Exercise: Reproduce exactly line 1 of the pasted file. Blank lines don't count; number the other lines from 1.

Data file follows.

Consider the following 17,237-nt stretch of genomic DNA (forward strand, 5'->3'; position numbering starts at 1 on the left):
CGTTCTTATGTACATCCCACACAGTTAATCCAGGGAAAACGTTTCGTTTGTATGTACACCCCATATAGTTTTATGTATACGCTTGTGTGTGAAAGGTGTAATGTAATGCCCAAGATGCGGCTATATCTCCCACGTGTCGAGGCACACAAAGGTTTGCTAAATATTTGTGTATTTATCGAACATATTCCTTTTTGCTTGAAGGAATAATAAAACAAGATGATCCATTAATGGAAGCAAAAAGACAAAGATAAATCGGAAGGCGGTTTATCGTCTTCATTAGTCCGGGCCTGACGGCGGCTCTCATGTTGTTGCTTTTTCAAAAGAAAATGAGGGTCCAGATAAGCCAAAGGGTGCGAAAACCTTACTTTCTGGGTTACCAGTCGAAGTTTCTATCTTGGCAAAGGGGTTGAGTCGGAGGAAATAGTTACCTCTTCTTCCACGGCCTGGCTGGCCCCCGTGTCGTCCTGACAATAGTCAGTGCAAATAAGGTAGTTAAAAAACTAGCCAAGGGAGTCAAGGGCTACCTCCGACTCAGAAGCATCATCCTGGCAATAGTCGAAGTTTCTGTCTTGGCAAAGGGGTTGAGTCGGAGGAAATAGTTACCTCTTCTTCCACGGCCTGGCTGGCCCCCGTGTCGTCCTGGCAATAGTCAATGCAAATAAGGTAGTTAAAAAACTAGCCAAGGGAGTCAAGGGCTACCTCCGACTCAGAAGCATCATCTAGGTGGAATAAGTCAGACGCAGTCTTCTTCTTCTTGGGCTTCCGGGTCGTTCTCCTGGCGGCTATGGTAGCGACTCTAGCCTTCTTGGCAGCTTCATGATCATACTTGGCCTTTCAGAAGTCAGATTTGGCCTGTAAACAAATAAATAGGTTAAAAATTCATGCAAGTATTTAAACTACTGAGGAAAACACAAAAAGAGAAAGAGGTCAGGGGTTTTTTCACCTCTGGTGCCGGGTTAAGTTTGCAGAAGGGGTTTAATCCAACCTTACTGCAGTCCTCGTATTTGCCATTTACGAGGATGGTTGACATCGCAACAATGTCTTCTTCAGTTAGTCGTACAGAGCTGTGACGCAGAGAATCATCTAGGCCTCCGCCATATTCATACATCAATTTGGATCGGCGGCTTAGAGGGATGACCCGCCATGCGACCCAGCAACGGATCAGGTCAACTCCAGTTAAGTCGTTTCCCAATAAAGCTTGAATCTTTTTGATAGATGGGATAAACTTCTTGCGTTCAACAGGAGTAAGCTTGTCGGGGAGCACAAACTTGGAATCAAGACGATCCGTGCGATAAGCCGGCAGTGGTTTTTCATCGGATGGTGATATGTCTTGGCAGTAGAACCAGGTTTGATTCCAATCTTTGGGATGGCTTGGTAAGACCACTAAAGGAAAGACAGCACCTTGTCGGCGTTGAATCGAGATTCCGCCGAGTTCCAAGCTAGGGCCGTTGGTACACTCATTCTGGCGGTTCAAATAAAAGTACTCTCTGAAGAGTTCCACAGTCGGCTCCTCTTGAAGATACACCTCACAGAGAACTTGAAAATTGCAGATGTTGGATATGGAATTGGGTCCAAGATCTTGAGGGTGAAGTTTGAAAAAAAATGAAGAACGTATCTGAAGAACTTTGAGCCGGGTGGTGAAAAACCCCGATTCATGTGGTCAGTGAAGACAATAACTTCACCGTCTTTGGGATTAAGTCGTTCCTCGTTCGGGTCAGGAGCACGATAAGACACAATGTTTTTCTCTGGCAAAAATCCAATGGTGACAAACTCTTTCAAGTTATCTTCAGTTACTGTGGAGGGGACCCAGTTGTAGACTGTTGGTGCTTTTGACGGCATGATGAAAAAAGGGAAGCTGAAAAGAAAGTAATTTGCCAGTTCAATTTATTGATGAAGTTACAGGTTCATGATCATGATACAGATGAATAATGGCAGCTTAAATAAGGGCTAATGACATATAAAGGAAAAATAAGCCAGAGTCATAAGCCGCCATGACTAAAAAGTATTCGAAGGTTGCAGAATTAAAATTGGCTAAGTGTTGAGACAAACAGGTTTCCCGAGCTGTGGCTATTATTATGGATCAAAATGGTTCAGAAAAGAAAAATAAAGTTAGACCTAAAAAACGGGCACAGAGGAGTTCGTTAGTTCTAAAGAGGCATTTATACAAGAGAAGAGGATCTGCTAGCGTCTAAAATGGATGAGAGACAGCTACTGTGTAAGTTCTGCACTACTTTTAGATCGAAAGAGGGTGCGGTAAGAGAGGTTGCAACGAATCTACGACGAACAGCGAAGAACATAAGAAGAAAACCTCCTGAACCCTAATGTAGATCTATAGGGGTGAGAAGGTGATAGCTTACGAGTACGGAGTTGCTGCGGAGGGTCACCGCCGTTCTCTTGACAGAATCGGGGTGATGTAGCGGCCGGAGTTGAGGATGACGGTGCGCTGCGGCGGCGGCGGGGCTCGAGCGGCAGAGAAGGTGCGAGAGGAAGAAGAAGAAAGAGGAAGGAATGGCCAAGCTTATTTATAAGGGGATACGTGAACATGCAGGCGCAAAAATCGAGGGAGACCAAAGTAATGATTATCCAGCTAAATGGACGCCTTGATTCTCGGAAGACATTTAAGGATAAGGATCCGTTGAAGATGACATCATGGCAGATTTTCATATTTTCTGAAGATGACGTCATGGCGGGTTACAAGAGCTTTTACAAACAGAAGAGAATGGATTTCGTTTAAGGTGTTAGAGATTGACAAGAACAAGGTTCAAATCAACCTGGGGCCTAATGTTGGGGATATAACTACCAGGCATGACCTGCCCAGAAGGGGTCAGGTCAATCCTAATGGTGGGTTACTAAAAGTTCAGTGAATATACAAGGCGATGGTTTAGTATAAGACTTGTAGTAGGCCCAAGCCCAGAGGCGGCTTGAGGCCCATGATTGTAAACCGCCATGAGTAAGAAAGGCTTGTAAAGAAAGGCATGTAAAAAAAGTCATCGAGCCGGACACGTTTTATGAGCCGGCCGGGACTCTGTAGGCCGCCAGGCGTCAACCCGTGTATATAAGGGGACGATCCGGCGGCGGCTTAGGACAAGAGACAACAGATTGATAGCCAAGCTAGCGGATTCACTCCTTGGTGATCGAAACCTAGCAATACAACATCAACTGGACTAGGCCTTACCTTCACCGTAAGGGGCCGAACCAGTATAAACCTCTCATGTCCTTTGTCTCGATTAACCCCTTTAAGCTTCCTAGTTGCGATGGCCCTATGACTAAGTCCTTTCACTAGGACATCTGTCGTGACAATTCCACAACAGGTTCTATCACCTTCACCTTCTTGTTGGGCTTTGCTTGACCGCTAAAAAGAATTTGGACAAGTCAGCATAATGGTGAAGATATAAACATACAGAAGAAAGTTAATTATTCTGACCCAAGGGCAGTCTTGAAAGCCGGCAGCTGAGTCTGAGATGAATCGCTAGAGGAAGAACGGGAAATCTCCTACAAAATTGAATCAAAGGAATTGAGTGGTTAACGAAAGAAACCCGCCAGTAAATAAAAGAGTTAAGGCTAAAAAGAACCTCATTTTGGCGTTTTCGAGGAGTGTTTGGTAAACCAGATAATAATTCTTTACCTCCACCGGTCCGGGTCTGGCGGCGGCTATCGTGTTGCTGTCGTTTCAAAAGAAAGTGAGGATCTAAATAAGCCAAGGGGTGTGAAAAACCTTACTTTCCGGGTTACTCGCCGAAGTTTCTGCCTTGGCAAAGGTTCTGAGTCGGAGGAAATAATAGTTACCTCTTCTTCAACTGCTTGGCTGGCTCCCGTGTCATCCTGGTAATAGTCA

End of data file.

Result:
Consider the following 17,237-nt stretch of genomic DNA (forward strand, 5'->3'; position numbering starts at 1 on the left):